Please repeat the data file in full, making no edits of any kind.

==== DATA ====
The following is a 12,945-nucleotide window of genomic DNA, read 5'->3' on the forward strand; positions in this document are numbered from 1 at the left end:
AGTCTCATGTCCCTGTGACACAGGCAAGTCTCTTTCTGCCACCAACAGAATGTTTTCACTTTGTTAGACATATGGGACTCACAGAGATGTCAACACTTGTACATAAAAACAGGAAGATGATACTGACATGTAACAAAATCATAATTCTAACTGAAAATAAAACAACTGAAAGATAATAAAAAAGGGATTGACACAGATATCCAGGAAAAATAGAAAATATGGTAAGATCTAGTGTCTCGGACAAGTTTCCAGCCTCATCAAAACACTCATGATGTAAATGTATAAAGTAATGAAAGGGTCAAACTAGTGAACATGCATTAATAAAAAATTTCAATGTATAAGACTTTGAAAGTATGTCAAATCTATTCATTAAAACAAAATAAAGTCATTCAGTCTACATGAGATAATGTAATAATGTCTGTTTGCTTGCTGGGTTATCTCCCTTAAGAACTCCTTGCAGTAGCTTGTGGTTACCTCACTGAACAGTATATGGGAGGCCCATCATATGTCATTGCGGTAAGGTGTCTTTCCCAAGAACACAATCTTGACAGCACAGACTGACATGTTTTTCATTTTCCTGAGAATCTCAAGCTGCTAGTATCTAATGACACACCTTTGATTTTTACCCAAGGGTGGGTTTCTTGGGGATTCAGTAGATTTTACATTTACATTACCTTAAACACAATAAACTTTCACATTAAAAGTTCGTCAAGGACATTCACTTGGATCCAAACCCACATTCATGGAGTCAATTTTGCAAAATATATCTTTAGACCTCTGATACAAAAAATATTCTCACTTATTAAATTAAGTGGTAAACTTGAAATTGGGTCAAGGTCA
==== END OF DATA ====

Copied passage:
The following is a 12,945-nucleotide window of genomic DNA, read 5'->3' on the forward strand; positions in this document are numbered from 1 at the left end:
AGTCTCATGTCCCTGTGACACAGGCAAGTCTCTTTCTGCCACCAACAGAATGTTTTCACTTTGTTAGACATATGGGACTCACAGAGATGTCAACACTTGTACATAAAAACAGGAAGATGATACTGACATGTAACAAAATCATAATTCTAACTGAAAATAAAACAACTGAAAGATAATAAAAAAGGGATTGACACAGATATCCAGGAAAAATAGAAAATATGGTAAGATCTAGTGTCTCGGACAAGTTTCCAGCCTCATCAAAACACTCATGATGTAAATGTATAAAGTAATGAAAGGGTCAAACTAGTGAACATGCATTAATAAAAAATTTCAATGTATAAGACTTTGAAAGTATGTCAAATCTATTCATTAAAACAAAATAAAGTCATTCAGTCTACATGAGATAATGTAATAATGTCTGTTTGCTTGCTGGGTTATCTCCCTTAAGAACTCCTTGCAGTAGCTTGTGGTTACCTCACTGAACAGTATATGGGAGGCCCATCATATGTCATTGCGGTAAGGTGTCTTTCCCAAGAACACAATCTTGACAGCACAGACTGACATGTTTTTCATTTTCCTGAGAATCTCAAGCTGCTAGTATCTAATGACACACCTTTGATTTTTACCCAAGGGTGGGTTTCTTGGGGATTCAGTAGATTTTACATTTACATTACCTTAAACACAATAAACTTTCACATTAAAAGTTCGTCAAGGACATTCACTTGGATCCAAACCCACATTCATGGAGTCAATTTTGCAAAATATATCTTTAGACCTCTGATACAAAAAATATTCTCACTTATTAAATTAAGTGGTAAACTTGAAATTGGGTCAAGGTCA